[0072] In such a scanless fluorescence microscope, the positions of each beam and each site must agree with each other. For this reason, the aforementioned method of positioning is extremely useful for the apparatus configuration of FIG. 6.

[0073] Note that markers for XYZ positioning may be provided on specimen 109, so that positioning in the XYZ directions is achieved on the basis of these markers.

[0074] FIG. 7 is a schematic view showing yet another embodiment in accordance with the present invention. Unlike the scanless reflecting fluorescence microscope of FIG. 6, the apparatus of FIG. 7 is a scanless transmission fluorescence microscope. In FIG. 7, elements identical to those shown in FIG. 6 are referenced alike.

[0075] Fluorescent light produced in specimen 109 passes therethrough to enter lens 141, wherein the light is collimated, and enters lens 142. During this process, other types of light (known as background light) with wavelengths other than that of the fluorescent light are removed by barrier filter 112 inserted between lenses 141 and 142. The fluorescent light wherefrom background light has been removed is condensed by lens 142 and forms an image on the photoreceptor device surface of camera 113.

[0076] Catoptric light (excitation light), which reflects from specimen 109 and is used to position the specimen, reflects off beam splitter 7 to enter lens 131, whereby the light is focused, and converges onto the photoreceptor device surface of camera 132.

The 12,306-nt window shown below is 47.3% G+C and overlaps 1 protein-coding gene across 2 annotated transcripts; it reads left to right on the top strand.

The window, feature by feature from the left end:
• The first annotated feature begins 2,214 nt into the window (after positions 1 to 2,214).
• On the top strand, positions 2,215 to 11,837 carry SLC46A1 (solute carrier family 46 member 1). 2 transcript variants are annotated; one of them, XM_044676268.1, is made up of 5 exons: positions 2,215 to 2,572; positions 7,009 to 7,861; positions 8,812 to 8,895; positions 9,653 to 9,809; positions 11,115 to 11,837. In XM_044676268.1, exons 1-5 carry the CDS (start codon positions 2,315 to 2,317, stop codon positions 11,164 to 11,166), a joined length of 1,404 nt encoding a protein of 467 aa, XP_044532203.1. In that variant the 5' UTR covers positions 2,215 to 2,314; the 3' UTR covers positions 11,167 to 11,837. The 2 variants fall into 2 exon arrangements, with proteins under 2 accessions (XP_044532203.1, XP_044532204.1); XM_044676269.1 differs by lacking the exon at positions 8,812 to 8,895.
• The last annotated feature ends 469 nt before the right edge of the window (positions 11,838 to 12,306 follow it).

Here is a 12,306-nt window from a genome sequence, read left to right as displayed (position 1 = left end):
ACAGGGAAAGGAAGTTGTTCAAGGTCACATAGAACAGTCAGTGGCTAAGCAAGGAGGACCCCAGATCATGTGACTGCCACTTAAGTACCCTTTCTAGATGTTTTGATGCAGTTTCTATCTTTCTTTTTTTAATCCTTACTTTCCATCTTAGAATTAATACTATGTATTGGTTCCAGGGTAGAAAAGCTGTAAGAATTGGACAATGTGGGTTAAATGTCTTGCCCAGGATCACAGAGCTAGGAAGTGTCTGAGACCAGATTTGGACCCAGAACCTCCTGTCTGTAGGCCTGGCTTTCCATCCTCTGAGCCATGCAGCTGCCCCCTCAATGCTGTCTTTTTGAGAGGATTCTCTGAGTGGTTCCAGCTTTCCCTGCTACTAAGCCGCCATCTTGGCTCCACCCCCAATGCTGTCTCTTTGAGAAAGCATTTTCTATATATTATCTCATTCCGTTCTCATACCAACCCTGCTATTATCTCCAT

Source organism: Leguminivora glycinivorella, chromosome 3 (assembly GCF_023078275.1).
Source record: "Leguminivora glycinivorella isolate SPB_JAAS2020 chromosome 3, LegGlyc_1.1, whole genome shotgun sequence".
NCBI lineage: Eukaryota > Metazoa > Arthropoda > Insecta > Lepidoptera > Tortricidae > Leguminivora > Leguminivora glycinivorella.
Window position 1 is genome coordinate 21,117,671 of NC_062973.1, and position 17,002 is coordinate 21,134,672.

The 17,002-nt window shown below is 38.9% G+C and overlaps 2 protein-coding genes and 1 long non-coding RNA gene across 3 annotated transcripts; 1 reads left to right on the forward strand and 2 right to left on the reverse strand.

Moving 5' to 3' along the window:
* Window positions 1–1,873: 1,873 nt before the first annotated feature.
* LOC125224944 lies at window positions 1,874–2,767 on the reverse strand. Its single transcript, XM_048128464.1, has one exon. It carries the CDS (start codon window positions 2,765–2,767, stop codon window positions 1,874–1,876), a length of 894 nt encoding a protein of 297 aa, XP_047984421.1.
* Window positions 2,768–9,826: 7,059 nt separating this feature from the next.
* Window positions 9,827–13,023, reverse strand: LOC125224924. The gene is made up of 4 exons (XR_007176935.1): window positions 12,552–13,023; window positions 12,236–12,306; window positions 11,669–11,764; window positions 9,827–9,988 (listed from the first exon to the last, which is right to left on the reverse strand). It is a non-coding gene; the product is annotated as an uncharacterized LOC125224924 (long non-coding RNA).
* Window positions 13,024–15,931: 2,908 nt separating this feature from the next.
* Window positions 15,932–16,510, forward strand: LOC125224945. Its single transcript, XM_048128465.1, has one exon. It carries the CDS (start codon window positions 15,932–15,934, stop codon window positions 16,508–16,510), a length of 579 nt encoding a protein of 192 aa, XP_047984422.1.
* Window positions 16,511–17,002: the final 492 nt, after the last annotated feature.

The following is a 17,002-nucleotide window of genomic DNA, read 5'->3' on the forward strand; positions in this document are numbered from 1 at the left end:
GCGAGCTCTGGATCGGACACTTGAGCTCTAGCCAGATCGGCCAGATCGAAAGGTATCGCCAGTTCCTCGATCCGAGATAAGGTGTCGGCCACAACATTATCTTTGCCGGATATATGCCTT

[0077] By applying such an apparatus configuration as described above, specimen positioning can be achieved in the same way as in the case of FIG. 6, according to images of the specimen surface observed on the photoreceptor device.

[0078] As described heretofore, the following advantageous effects are provided by the present invention.

[0079] (1) Specimen positioning can be easily achieved by using excitation light that passes through or reflects from a specimen and has not been made use of in the prior art.

[0080] (2) The mechanism for specimen positioning is simpler and more economical compared with the prior art, and makes it possible to easily realize a fluorometric imaging apparatus with superior maneuverability.

[0081] (3) The present invention is applicable to either a scanning or scanless fluorescence microscope, as well as to either a transmission or reflecting fluorescence microscope. Thus, the present invention is significantly effective when used in practice.

[0082] (4) By combining the zooming system shown in FIG. 3 with the apparatus configuration shown in FIG. 6 or FIG. 7, it is possible to easily measure even specimens that have different pitches between the sites thereof.